An empty gallery serves as a passage to the last section of the show. But to enter, you must hum a tune, and watchful guards are there to make sure you do. In a gallery beyond, a stack of flyers emblazoned with a graphic of a gun’s crosshairs, behind which is ghosted image of Trayvon Martin and the words, IMAGINE WHAT IT WAS LIKE TO BE ME. Works of such specificity are outnumbered in this section by those that take a longer—though no less penetrating—view of the human condition. Next to the stack of flyers hangs a group of photographs depicting families, couples, and groups of friends in which every face has been obliterated with sandpaper. Each image bears the typewritten phrase, EVERYTHING WILL BE TAKEN AWAY.
On a monitor, Piper cries; in a trio of large-scale prints, the Hindu god Shiva dances. When Shiva stops, according to Indian belief, the world will end. Until such time, because with clarity comes responsibility, visitors can stop at kiosks outside the galleries and sign contracts agreeing to a range of ethical behaviors. It’s yet another reminder, though the show was conceived before Donald Trump’s election, of the continued relevance of Piper’s project.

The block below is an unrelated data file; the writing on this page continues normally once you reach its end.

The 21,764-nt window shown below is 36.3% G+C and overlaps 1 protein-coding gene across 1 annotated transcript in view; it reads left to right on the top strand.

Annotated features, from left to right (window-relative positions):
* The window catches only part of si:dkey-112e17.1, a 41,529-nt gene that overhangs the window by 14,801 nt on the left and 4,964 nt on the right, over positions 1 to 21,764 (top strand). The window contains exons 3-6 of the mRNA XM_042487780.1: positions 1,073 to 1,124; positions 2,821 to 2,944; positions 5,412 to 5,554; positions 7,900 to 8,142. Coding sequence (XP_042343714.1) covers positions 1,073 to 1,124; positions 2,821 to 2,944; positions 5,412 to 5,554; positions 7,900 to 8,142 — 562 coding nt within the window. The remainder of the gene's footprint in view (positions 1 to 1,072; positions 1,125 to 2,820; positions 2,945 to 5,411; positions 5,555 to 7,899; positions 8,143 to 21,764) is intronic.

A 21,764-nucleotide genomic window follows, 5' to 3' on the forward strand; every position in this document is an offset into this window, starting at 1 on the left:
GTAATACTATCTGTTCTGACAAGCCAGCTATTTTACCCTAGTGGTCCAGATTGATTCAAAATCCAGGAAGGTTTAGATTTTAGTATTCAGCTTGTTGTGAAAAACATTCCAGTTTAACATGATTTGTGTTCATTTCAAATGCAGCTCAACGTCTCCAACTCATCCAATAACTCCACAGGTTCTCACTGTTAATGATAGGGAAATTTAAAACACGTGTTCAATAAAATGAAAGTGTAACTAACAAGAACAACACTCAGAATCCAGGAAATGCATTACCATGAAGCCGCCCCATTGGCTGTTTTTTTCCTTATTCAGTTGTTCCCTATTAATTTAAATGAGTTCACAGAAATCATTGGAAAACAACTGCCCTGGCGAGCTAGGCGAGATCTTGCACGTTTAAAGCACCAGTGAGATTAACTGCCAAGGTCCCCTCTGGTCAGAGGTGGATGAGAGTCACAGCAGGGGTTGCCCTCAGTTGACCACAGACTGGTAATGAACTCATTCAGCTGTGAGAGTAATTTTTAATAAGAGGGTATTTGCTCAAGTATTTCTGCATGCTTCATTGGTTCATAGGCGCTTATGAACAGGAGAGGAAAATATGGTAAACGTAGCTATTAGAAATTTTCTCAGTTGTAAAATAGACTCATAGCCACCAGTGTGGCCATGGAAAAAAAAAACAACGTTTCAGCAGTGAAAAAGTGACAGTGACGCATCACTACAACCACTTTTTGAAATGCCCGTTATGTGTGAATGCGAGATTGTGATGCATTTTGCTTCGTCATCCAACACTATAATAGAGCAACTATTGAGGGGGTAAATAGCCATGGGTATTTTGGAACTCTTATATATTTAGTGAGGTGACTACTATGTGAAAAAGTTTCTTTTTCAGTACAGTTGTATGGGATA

Like contemporaries such as Hans Haacke and Martha Rosler, and like younger artists such as Cameron Rowland, Adrian Piper has taken Conceptualism’s system-based methods and applied them with consistency and rigor to socially conscious art. Whether or not any artistic endeavor can truly effect social change is a question Piper has clearly asked herself. In her essay for the exhibition’s catalogue, she writes, perhaps optimistically, that, “. . . no talk that talks can substitute for direct, unguarded, and sustained exposure to the intuitive presence of the artwork …” If this should ever be true, it is true in this challenging, mind-altering, and long overdue show.
Collector’s POV: Adrian Piper is represented by Lévy Gorvy in New York (here). Only a handful of Piper’s works (some as multiple prints) have appeared at photography auctions in the past decade. Prices have ranged between roughly $8000 to $15000, but these few outcomes are clearly not entirely representative of the market for her best work.